Raymond Briggs‘ The Snowman turns forty, this festive season . . . The short animation has been a staple of Christmases old and young since it first aired. We’re here to celebrate it and to discuss why it’s so magical . . .
Before The Snowman was a cartoon it was a book. This is of course the case with many stories. No doubt there are many who have grown up with the cartoon, but never read the book. A feature of the book is that there’s no words. And of course, this is represented in the animation. That’s what gives the story it’s power. The actions really do speak louder than words! There’s an atmosphere that’s created through the subtext, which comes about through the silence. The book came out in 1978 and then four years there was the animation, which has become so famous.
The Cartoon . . .
The Snowman debuted on British TV (Channel 4) on 26th December (Boxing Day) 1982. It was also released on home video that year. It’s on the official SciFiPulse Greatest Christmas Movie List. Whilst the animation style looks dated now, in comparison to present-day capabilities, that helps to preserve its charm of it. The style is now a record of what could be done, then. It looked remarkable, forty years ago. We can see how far we’ve come since then, too.
There are many things that helped make The Snowman work. The surface-level simplicity of the story is one of them . . . It’s very easy to watch and is appealing to family audiences for this reason. For example, the adults who have watched it will have identified with the little boy’s parents. Furthermore, there will now be children who have enjoyed it for years who are grown up and watch it with their children. And it’s this which has helped to create a legacy for it.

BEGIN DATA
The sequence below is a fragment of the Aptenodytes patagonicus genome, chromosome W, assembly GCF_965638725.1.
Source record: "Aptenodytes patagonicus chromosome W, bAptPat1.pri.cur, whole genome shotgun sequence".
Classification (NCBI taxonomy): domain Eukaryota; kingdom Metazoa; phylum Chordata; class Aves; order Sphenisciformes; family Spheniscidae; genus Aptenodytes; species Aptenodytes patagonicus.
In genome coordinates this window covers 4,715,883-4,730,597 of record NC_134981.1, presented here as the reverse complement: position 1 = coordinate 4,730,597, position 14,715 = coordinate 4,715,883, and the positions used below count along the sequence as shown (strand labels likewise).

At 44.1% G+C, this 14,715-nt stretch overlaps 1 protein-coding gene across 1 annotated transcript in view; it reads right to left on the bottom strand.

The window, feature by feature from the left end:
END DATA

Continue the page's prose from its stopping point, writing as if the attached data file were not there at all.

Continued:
Truly great stories create a legacy. The Snowman has had a sequel and has also been reimagined on stage. However, the legacy of the original story is unsurpassed. The story certainly seems one that’s simplistic. But perhaps it’s deceptive in that simplicity. When you watch the film again, there are deeper layers. It’s possible to read The Snowman as a fable of life, and death. The magical being is “born”, has a life, then indeed has a “death” at the end.
The action centres around the middle part of the story — life. Perhaps this significant message is we should live our best life, and that there is magic to be found all around us. Flying may not be possible for us, yet we can all soar upwards, metaphorically and aim to enjoy life to the max. We can experience the joys and the wonders of being alive. This is captured by the music, which is of course a massive part of why The Snowman has remained so popular. Quite how devastated we are at the end, after so much joy seems comparable to losing a loved one. The multi-layered level of storytelling really only works because we fill the silences that are there. The story is truly timeless!